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5.10 Soil Water Facts

Field Capacity

Field capacity is the amount of water a soil continues to hold a few days after rain


This will be higher for soils with greater clay content. But clay holds soil water so strongly that about half of the water cannot be extracted by plants.


The result is that most soils (sandy loams to clays) hold about the same amount of plant available water.

Plant Available Water

This is the amount of soil water that can be extracted by roots and used for growth


Most plant available water is held in pores which range in size between 0.02mm and 0.005mm. Sands don't have many pores of this size

Wilting Point

When all available soil water has been used, the plant's wilting point is reached


In clay soils where approximately 50 percent of soil water is unavailable, moisture may still be recorded even when the soil is at wilting point.

Soil Structure

The water holding, release and infiltration properties of soil are determined by its clay content and can be changed if soil structure can be improved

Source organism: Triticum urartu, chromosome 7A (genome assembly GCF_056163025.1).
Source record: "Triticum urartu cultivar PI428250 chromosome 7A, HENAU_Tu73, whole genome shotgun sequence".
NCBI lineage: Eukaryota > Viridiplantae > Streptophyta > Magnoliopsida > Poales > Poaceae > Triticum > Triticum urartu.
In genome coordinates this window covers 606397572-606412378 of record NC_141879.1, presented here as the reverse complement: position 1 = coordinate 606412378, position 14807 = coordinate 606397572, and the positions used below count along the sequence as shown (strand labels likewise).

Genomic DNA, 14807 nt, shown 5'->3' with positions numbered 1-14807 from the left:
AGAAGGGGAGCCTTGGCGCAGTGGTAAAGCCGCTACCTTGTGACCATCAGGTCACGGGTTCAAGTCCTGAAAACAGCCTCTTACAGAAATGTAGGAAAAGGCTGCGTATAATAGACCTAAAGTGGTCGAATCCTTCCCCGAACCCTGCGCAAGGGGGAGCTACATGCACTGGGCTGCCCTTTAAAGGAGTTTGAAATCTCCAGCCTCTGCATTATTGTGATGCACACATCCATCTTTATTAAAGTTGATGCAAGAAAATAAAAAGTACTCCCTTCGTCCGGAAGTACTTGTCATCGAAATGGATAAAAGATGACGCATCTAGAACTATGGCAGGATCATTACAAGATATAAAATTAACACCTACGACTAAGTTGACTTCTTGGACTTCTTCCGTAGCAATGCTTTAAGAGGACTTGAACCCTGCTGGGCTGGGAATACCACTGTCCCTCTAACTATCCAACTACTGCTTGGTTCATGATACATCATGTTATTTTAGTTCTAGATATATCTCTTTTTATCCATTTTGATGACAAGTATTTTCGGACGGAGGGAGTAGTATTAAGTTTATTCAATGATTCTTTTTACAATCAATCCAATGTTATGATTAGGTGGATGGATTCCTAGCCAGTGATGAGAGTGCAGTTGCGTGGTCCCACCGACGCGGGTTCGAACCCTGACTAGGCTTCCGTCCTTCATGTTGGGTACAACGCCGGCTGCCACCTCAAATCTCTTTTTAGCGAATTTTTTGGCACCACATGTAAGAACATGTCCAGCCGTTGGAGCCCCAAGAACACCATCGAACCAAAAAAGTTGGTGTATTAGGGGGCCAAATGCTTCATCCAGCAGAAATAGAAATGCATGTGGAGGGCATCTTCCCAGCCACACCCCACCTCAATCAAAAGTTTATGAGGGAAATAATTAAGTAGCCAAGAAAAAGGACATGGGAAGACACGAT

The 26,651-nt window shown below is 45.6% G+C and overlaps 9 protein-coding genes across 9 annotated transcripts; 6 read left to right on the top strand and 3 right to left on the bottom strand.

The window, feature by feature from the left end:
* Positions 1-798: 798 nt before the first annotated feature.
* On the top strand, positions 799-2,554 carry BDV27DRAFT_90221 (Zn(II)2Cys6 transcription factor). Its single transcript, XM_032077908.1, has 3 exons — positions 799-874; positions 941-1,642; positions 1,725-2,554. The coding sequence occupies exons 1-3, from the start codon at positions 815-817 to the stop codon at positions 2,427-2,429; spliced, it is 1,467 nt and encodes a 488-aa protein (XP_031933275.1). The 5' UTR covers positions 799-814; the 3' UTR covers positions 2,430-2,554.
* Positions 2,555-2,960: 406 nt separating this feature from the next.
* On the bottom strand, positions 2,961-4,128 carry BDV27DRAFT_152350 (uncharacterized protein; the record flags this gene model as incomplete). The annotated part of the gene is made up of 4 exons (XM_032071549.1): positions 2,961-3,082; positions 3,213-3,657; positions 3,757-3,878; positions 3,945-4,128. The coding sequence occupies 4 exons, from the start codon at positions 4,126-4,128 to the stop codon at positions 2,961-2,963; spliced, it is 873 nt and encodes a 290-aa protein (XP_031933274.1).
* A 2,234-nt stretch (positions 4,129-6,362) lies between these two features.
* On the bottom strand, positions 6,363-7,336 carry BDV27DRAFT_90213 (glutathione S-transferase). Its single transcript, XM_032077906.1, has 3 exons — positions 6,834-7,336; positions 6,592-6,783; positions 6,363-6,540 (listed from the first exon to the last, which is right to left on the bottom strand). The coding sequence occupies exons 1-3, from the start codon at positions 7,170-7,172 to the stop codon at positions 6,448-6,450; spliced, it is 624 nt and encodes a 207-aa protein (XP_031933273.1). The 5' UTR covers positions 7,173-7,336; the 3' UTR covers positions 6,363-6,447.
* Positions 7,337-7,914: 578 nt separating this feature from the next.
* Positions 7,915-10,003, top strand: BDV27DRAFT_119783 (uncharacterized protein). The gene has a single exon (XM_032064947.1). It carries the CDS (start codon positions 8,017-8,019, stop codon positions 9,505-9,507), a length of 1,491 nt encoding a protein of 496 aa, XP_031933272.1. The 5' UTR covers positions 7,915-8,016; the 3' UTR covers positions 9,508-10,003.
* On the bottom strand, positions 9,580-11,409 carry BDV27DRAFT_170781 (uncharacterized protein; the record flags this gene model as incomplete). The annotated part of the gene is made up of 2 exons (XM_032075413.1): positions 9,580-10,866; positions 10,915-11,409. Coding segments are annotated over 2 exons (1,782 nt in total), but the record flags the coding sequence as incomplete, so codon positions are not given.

The best soil structure for storage of available water and root growth will have a high number of water stable aggregates 1 - 2mm in size.


Between these aggregates will be stable pore spaces which hold available water and oxygen


Stable aggregates are formed when the basic soil particles i.e. sand, silt and clay, are bound together by 'organic glues' and 'fungal ropes'.


  • More organic residues = more food for soil biota and more soil biota

  • More soil biota = more 'organic glue' and 'fungal ropes'

  • More 'glue' and 'ropes' = more stable aggregates

  • More stable aggregates = more pore spaces = more available water storage

  • More water = more plant growth

The effects of water on different soil particles.

5.10 Soil Water Facts

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